How much should you spend on a pram?

Aussie parents are spending an increasing amount on prams, with many determined to outdo their family and friends. A recent Canstar Blue survey found that two in five parents (40%) believe it’s important to buy a quality pram, while 11% of respondents also admitted to envying parents who own a better pram or stroller than they do.

“Mums and dads often like to show off their new babies, and for some, it’s about showing off the things they buy for them too,” said Head of Canstar Blue, Megan Doyle.

“All parents want to do a great job, and some will want everyone to know they’re doing a great job. It seems some mums and dads see buying an expensive pram and spending lots of money on their child as a way of proving how good a parent they are.”

Average pram cost in Australia

Aussie parents are spending an average of $486 on prams, according to Canstar Blue’s latest parenting survey. The research also found that about one in 10 mums and dads (12%) wished they’d spent more on a better quality pram, with brand name an important factor for many mums and dads (16%).

“However, it’s not all about pram envy and giving the impression that you’re a great mum or dad. There will obviously be those who buy the high-end prams simply because they think they’re the best quality, and have all the features they want. But it does seem that, for many, brand plays an important part in choosing a pram,” said Mrs Doyle.

Meanwhile, a fraction of respondents to our survey purchased the cheapest pram they could find (10%), while a fifth purchased one that was on sale or part of a deal (22%).

How much should you pay for a pram?

Average pram cost by state

This table shows the average amount spent on new prams across Australian states, based on a Canstar Blue survey of more than 1,200 parents.

State Average pram cost
South Australia $426
Western Australia $453
Queensland $466
New South Wales $502
Victoria $523

Source: Canstar Blue research, August 2020.

Parents in SA and WA spend the least on prams, while Victorians and those in NSW spend the most − upwards of $500. Price differences between states can be attributed to various factors including:

  • household budget and size
  • local manufacturing and shipping costs
  • GST in each state.

Average pram cost by type

This table shows the average pram cost in Australia by model type, based on a Canstar Blue survey of more than 1,200 parents.

Model type Average pram cost
Stroller $288
Pram $522
Convertible pram $615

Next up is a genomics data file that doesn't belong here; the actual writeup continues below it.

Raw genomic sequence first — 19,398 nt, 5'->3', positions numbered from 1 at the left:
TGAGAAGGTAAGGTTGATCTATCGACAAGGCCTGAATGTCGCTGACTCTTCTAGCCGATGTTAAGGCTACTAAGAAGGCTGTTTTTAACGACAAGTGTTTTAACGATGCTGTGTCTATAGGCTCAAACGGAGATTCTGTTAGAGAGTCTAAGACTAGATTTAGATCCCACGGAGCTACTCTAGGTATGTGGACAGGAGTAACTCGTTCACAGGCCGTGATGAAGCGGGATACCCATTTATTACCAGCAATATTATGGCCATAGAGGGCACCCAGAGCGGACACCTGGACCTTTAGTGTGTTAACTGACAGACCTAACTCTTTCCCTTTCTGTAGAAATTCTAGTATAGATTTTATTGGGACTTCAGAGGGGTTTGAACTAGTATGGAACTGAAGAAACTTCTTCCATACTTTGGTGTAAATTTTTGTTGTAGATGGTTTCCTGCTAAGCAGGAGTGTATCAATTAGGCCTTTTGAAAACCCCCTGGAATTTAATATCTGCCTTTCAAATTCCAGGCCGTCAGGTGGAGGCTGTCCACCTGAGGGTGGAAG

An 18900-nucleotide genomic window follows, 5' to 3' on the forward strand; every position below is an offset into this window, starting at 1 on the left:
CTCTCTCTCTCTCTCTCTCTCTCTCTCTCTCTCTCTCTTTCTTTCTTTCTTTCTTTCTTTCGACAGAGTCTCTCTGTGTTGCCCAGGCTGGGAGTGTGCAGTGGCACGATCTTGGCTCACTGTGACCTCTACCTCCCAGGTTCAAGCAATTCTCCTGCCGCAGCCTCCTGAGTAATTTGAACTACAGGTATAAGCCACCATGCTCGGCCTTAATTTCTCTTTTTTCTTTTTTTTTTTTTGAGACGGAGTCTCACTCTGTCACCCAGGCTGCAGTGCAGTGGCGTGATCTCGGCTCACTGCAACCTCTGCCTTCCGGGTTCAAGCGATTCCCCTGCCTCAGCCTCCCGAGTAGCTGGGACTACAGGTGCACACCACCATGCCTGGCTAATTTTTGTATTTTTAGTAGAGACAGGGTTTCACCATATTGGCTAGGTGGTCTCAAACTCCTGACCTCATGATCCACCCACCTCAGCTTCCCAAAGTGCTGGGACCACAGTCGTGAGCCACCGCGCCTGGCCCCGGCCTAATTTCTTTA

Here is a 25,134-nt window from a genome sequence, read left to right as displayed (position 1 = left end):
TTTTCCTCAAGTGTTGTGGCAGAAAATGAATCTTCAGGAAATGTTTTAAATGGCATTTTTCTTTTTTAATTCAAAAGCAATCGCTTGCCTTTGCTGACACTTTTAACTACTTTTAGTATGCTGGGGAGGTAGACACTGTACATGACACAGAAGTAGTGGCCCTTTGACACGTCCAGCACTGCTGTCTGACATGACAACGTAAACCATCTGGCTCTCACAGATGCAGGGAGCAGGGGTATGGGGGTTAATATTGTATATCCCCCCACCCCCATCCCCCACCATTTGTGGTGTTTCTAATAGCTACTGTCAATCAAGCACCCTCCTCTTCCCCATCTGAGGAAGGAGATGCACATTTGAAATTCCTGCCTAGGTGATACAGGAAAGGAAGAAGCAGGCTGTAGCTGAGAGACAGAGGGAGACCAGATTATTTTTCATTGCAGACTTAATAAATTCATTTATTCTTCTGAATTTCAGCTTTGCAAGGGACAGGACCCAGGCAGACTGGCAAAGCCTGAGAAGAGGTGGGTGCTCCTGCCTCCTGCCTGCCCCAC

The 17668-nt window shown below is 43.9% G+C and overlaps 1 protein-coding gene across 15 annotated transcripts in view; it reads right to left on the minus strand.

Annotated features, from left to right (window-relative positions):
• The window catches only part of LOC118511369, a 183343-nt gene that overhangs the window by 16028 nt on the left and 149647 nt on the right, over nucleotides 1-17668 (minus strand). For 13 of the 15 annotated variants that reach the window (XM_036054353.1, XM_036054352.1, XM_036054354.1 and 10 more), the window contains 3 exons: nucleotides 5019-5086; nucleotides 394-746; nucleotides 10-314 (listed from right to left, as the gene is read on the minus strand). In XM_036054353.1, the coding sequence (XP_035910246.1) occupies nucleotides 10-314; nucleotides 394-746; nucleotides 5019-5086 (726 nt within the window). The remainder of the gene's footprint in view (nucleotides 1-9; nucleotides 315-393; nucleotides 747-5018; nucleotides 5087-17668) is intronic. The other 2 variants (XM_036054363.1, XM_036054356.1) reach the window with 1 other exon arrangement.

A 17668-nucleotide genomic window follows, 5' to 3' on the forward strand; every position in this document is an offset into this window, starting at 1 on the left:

Source: Canstar Blue research, August 2020.

Stollers are cheaper to buy than prams as they tend to be smaller, more lightweight, and simpler in design. Strollers are better suited to toddlers and therefore don’t come with as many features as prams designed for newborn babies.

Average pram cost by model

Average pram cost by brand

This table shows the average pram cost in Australia by brand, based on a Canstar Blue survey of more than 1,200 parents.

Brand Average pram cost
Kmart $130
Target $165
Mother’s Choice $260
Steelcraft $455
Valco Baby $511
Britax $557
Baby Jogger $570
Bugaboo $868

Source: Canstar Blue research, August 2020.

Unsurprisingly, prams from department stores like Kmart and Target are cheaper to buy – with the average cost sitting at under $200 − although the lower price point means you’ll skip out on extra features and design elements. Big-name brands will always cost considerably more, but it’s a trade-off worth making if you’re looking for a pram that comes with all the bells and whistles. Here are some must-have features to look out for:

  • Height-adjustable or telescoping handlebar
  • Canopy
  • Brakes & locks
  • Adjustable/reversible seat
  • Basket/storage space
  • Easy to manoeuvre and fold

Average pram cost by household income

This table displays the average pram cost in Australia by household income, based on a Canstar Blue survey of more than 1,200 parents.

Household income Average pram cost
Less than $30,000 $326
$30,000 to $49,999 $423
$50,000 to $79,999 $473
$80,000 to $119,999 $532
More than $120,000 $516

Source: Canstar Blue research, August 2020.

Naturally, high-income households fork out extra for a pram – almost $200 more than low-income earners. With that said, more expensive isn’t always synonymous with better quality, and likewise, cheaper doesn’t always equate to good value. It’s important to look at the features, design elements, and functions of a pram relative to the price and what’s available in the market.

Which brands do Aussie parents rate highest?

Parents who took part in the research rated the brand of pram they own across a range of criteria, including handling & steering, flexibility, ease of folding, and value for money. Check out how brands scored by clicking the button below.

Compare Prams & Strollers

Picture credits: Riggleton/Shutterstock.com, Oleggg/Shutterstock.com, AlohaHawaii/Shutterstock.com.

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